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Medical News and Perspectives |

Race Is On for Effective Dengue Vaccine

Rebecca Voelker
JAMA. 2010;304(13):1430-1431. doi:10.1001/jama.2010.1386.
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Adriane Cross Trout, MD, had only a few puzzling clues. Her patient had fever and intense retro-orbital headache. Treatment for a presumed urinary tract infection provided no relief. Tests were positive for Romberg sign, but negative for meningitis. Severe joint aches developed, as well as a few particularly revealing symptoms: petechial rash, thrombocytopenia, and atypical lymphocytes.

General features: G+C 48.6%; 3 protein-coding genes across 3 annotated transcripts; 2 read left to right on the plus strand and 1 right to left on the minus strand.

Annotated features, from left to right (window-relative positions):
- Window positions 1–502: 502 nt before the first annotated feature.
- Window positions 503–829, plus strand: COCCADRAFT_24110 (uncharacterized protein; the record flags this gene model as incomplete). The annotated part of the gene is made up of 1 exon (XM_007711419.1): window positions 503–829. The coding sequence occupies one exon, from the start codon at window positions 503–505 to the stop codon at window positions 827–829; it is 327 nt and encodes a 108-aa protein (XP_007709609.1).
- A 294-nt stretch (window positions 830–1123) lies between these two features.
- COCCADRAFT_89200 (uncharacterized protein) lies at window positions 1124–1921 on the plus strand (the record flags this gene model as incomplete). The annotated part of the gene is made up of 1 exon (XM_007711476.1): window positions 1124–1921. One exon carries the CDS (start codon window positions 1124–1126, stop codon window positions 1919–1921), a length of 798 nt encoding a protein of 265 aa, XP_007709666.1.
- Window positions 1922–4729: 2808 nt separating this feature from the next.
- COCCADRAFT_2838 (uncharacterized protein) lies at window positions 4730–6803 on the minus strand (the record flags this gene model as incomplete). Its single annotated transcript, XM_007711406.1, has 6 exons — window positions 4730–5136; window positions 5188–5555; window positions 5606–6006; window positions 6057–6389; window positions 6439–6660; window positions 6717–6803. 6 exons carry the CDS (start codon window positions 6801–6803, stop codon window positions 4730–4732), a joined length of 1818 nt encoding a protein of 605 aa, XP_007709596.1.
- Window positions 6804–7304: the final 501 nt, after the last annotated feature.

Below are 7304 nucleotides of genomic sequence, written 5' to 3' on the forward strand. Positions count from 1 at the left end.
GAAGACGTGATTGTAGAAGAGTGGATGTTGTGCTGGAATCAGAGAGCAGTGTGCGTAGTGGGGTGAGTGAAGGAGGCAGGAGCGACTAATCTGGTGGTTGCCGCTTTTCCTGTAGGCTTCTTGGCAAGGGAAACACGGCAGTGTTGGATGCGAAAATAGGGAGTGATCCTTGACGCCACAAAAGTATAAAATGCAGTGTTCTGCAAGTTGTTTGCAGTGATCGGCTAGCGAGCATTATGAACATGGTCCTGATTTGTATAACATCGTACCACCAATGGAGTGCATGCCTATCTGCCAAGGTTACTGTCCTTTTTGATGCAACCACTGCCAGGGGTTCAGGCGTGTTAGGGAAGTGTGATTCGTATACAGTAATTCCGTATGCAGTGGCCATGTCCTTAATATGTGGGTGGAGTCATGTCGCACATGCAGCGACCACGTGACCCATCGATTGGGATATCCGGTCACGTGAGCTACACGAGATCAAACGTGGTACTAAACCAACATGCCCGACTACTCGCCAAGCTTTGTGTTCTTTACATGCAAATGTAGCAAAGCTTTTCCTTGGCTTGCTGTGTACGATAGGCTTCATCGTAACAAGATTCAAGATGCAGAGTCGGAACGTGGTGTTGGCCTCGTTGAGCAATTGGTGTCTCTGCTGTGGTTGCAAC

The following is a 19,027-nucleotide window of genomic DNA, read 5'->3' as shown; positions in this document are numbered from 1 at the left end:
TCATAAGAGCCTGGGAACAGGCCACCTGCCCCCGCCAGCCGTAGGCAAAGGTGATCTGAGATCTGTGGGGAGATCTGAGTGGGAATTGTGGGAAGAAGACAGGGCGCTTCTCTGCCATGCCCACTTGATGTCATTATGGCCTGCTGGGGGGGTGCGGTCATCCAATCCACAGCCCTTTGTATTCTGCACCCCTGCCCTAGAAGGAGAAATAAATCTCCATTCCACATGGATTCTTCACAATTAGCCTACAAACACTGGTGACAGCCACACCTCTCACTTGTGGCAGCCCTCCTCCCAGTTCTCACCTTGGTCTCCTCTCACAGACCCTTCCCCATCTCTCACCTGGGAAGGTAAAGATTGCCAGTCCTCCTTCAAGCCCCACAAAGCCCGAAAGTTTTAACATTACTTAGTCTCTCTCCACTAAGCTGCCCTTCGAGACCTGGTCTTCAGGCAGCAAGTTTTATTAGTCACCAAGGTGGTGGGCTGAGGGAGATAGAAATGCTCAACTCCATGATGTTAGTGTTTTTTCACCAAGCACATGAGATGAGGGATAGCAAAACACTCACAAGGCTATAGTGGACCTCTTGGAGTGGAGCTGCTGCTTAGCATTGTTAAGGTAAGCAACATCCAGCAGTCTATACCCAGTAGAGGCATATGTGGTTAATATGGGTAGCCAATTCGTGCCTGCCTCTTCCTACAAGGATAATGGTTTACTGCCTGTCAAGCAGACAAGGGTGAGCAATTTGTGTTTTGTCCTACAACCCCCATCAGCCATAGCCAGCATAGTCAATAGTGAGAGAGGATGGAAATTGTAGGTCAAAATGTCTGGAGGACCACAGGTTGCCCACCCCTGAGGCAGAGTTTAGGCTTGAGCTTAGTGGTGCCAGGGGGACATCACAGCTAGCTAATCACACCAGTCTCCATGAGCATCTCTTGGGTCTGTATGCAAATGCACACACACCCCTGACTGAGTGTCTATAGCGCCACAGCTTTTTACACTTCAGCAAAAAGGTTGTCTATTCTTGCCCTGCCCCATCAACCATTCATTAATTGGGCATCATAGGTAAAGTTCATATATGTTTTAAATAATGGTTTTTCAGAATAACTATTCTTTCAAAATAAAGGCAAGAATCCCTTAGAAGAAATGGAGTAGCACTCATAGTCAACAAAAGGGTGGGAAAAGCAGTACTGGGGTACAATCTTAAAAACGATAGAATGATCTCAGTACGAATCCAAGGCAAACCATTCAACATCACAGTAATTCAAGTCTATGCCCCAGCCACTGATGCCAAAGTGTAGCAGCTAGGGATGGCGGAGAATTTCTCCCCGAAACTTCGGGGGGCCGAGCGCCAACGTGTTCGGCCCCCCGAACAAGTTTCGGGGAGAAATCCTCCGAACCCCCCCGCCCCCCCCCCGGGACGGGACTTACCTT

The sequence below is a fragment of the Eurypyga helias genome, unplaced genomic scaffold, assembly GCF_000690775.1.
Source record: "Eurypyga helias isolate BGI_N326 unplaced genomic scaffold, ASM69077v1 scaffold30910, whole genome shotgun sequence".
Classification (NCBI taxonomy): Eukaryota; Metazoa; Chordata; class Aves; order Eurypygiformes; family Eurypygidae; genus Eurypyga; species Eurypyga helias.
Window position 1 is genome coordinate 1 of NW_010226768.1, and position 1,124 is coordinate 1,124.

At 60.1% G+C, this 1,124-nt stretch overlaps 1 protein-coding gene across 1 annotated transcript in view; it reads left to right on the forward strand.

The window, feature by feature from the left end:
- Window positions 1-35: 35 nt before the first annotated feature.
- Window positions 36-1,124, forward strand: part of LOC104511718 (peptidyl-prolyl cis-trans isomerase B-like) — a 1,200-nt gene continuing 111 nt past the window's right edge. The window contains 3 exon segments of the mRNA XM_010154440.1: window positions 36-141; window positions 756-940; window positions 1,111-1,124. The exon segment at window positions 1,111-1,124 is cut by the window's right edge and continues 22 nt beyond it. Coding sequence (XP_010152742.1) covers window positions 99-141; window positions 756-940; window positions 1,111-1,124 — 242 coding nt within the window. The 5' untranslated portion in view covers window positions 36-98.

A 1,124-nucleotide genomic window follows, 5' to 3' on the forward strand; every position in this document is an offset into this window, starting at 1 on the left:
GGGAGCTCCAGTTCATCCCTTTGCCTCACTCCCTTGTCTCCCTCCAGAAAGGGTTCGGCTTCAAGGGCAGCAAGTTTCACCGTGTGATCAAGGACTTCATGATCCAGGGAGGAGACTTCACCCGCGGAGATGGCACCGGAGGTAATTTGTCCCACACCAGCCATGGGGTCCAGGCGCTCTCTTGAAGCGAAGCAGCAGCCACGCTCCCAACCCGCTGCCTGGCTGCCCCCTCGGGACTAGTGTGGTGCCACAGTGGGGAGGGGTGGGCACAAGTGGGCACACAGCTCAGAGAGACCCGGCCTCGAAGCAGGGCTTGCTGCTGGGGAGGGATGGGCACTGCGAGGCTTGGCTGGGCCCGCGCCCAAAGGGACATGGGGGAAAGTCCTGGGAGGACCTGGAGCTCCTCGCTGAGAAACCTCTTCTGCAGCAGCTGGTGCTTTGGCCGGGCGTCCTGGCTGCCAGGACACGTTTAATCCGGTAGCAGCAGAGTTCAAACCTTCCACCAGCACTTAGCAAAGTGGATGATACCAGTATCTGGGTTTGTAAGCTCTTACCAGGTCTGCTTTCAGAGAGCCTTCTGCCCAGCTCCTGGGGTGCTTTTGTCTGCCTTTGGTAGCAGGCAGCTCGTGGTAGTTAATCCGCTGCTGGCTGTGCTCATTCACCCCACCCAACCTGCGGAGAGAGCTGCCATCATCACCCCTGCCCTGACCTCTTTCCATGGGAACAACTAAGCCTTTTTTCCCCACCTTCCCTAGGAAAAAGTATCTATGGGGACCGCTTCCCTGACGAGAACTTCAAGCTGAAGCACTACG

“I knew I was dealing with some kind of virus, but frankly, I didn't really know what was going on,” said Trout, a family physician in Rochester, NY. She heard the proverbial hoof beats, but knew it was time to think zebras, not horses. Trout consulted Mark Shelly, MD, an infectious disease specialist she had worked with during her residency. Her patient recently had traveled to Key West, Fla, another critical clue that led Trout and Shelly to the correct diagnosis: dengue.

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Viruses that cause dengue pose complex challenges in vaccine development. A tetravalent vaccine is needed to protect against 4 serotypes of related flaviviruses.

(Photo credit: London School of Hygiene and Tropical Medicine/www.sciencesource.com)



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